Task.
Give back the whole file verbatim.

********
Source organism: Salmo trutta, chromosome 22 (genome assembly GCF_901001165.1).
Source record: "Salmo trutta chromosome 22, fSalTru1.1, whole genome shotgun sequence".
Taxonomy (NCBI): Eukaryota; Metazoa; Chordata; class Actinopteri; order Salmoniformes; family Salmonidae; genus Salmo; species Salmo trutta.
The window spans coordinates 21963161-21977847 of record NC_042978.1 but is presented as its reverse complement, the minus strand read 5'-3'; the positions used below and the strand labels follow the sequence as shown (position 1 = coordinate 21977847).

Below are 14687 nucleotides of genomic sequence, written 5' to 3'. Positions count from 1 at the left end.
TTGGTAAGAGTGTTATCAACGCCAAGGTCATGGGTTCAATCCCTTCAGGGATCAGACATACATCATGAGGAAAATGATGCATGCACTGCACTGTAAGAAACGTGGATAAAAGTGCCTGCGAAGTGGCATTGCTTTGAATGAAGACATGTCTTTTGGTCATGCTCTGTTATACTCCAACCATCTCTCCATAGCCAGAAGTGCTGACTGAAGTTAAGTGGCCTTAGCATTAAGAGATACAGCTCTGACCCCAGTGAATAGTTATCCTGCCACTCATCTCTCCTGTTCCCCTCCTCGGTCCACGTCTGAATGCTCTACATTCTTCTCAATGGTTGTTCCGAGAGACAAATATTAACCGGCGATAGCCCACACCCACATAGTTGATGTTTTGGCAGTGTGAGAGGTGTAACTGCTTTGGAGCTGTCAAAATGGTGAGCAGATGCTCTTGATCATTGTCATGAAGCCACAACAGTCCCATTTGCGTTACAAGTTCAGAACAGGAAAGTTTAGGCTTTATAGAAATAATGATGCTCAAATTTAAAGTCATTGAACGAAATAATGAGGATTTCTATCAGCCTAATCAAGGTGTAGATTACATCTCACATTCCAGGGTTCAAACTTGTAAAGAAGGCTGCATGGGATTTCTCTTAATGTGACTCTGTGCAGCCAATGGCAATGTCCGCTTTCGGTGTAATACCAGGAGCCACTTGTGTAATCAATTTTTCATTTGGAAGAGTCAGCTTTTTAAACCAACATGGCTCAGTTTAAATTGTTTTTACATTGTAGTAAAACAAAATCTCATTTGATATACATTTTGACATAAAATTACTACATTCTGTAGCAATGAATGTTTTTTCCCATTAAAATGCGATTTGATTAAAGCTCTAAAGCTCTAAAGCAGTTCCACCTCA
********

Source organism: Salmo trutta, chromosome 22 (genome assembly GCF_901001165.1).
Source record: "Salmo trutta chromosome 22, fSalTru1.1, whole genome shotgun sequence".
Taxonomy (NCBI): Eukaryota; Metazoa; Chordata; class Actinopteri; order Salmoniformes; family Salmonidae; genus Salmo; species Salmo trutta.
The window spans coordinates 21963161-21977847 of record NC_042978.1 but is presented as its reverse complement, the minus strand read 5'-3'; the positions used below and the strand labels follow the sequence as shown (position 1 = coordinate 21977847).

Below are 14687 nucleotides of genomic sequence, written 5' to 3'. Positions count from 1 at the left end.
TTGGTAAGAGTGTTATCAACGCCAAGGTCATGGGTTCAATCCCTTCAGGGATCAGACATACATCATGAGGAAAATGATGCATGCACTGCACTGTAAGAAACGTGGATAAAAGTGCCTGCGAAGTGGCATTGCTTTGAATGAAGACATGTCTTTTGGTCATGCTCTGTTATACTCCAACCATCTCTCCATAGCCAGAAGTGCTGACTGAAGTTAAGTGGCCTTAGCATTAAGAGATACAGCTCTGACCCCAGTGAATAGTTATCCTGCCACTCATCTCTCCTGTTCCCCTCCTCGGTCCACGTCTGAATGCTCTACATTCTTCTCAATGGTTGTTCCGAGAGACAAATATTAACCGGCGATAGCCCACACCCACATAGTTGATGTTTTGGCAGTGTGAGAGGTGTAACTGCTTTGGAGCTGTCAAAATGGTGAGCAGATGCTCTTGATCATTGTCATGAAGCCACAACAGTCCCATTTGCGTTACAAGTTCAGAACAGGAAAGTTTAGGCTTTATAGAAATAATGATGCTCAAATTTAAAGTCATTGAACGAAATAATGAGGATTTCTATCAGCCTAATCAAGGTGTAGATTACATCTCACATTCCAGGGTTCAAACTTGTAAAGAAGGCTGCATGGGATTTCTCTTAATGTGACTCTGTGCAGCCAATGGCAATGTCCGCTTTCGGTGTAATACCAGGAGCCACTTGTGTAATCAATTTTTCATTTGGAAGAGTCAGCTTTTTAAACCAACATGGCTCAGTTTAAATTGTTTTTACATTGTAGTAAAACAAAATCTCATTTGATATACATTTTGACATAAAATTACTACATTCTGTAGCAATGAATGTTTTTTCCCATTAAAATGCGATTTGATTAAAGCTCTAAAGCTCTAAAGCAGTTCCACCTCA